Did Texas Murder An Innocent Man? Most Experts Say Yes
A forensic panel in Texas has been formed to study wrongful convictions in arson cases. Criminal watchdogs in the state intend to tell the top forensic panel that Texas has falsely convicted about six persons of arson based on outdated science.
Jeff Blackburn, chief Counsel for Texas’ Innocent Project, said, “We talking about almost six cases.”
Blackburn will speak to the Texas Forensic Science Commission in Austin and present a report on hundreds of arson convictions. He will be pointing to examples of junk science similar to the method which eventually convicted Cameron Todd Willingham of killing his children.
Willingham was executed in 2004.
Since his execution, controversy has surrounded the interpretation of the evidence used to convict him.
Chicago Tribune and The New Yorker Look at The Case
Originally criticized in a 2004 Chicago Tribune article, the story was the subject of a 2009 investigative report in The New Yorker.
In December, 2004, concerns about the so-called scientific evidence in the case began to appear. Maurice Possley and Steve Mills, journalists with Chicago Tribune, published an investigative anthology on the faults found in the forensic science; upon learning of Hurst’s report, Possley and Mills asked three fire experts, including John Lentini, to examine the original investigation. The experts concurred with Hurst’s report. Almost two years later, the Innocence Project contracted Lentini and three other top investigators to perform an independent review of the evidence in the case. The investigators found “each and each one” of the markers were “scientifically invalid.”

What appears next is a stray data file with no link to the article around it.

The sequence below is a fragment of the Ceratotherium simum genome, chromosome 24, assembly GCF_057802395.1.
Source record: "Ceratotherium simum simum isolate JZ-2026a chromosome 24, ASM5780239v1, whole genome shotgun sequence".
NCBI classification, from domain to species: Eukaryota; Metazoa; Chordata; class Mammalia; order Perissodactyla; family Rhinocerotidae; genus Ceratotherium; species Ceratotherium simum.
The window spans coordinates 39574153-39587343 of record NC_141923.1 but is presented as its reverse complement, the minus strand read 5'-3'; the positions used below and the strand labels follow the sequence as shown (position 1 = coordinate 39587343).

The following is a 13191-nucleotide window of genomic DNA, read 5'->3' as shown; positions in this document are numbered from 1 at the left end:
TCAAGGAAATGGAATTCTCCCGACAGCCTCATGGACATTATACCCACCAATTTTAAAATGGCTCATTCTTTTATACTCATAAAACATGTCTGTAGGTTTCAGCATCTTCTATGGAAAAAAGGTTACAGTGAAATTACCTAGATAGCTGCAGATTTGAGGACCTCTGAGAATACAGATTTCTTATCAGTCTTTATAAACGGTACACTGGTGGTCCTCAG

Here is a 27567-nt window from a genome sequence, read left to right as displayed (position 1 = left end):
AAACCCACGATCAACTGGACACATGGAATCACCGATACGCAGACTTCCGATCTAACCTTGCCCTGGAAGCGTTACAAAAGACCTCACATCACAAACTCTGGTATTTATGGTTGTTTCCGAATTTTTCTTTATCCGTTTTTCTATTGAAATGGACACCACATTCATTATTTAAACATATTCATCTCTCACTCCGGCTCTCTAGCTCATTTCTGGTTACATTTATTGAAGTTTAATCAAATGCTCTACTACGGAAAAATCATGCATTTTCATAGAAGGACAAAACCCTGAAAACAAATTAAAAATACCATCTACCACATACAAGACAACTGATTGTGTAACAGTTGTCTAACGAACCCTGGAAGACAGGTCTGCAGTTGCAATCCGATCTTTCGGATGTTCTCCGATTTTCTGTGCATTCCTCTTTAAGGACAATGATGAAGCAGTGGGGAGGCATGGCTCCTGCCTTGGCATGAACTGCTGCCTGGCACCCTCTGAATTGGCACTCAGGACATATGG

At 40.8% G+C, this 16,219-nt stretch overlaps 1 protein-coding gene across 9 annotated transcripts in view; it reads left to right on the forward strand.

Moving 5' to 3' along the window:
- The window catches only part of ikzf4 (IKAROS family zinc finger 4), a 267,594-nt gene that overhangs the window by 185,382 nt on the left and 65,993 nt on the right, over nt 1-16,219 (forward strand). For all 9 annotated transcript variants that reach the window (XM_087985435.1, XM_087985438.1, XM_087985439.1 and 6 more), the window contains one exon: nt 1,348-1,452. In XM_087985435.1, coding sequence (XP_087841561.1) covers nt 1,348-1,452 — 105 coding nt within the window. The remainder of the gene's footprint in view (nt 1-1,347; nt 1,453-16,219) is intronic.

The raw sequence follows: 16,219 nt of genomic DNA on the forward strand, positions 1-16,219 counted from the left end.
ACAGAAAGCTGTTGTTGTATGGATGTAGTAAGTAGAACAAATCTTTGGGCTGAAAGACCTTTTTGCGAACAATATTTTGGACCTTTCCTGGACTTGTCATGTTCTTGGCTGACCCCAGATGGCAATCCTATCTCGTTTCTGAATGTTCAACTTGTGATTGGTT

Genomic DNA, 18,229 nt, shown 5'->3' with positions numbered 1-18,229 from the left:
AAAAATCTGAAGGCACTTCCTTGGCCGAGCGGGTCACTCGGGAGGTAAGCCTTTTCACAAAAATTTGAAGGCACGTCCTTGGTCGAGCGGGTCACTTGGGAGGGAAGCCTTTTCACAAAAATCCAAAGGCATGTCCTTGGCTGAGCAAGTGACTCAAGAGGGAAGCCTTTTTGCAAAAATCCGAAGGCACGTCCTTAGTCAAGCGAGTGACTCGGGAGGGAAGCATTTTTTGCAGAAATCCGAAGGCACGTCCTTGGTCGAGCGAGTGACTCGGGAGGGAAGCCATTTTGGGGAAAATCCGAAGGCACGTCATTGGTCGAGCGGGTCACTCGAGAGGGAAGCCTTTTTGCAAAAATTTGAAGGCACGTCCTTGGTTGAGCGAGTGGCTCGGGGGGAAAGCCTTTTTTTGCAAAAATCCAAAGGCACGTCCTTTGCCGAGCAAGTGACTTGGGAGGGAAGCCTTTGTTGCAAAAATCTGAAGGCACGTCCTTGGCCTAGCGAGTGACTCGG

Into the Death Chamber
The warden told Willingham that it was time. Willingham, refused to cooperate and, laid down; he was carried into the death chamber. The room were green, and in the middle of the room, where the electric chair had sat, was a sheet covered gurney. Guards strapped Willingham down with belts, buckles cinched across his arms and legs and chest. A medical team then placed intravenous tubes into his arms. Each corrections officer played a distinct role in the procedure. No one person would feel responsible for killing.
In December, 2004, doubts about the scientific “proof” in the case began to rise. Maurice Possley and Steve Mills, of the Chicago Tribune, had published investigative articles on defects in forensic science; upon learning of Hurst’s report, Possley and Mills asked three fire experts, including John Lentini, to examine the original investigation. The experts concurred with Hurst’s report. Almost twenty-four months later, the Innocence Project enlisted Lentini and three other top investigators to perform a review of the evidence in the case. The forum determined that “each and every one” of the metrics of arson had been “scientifically shown to be nullified.”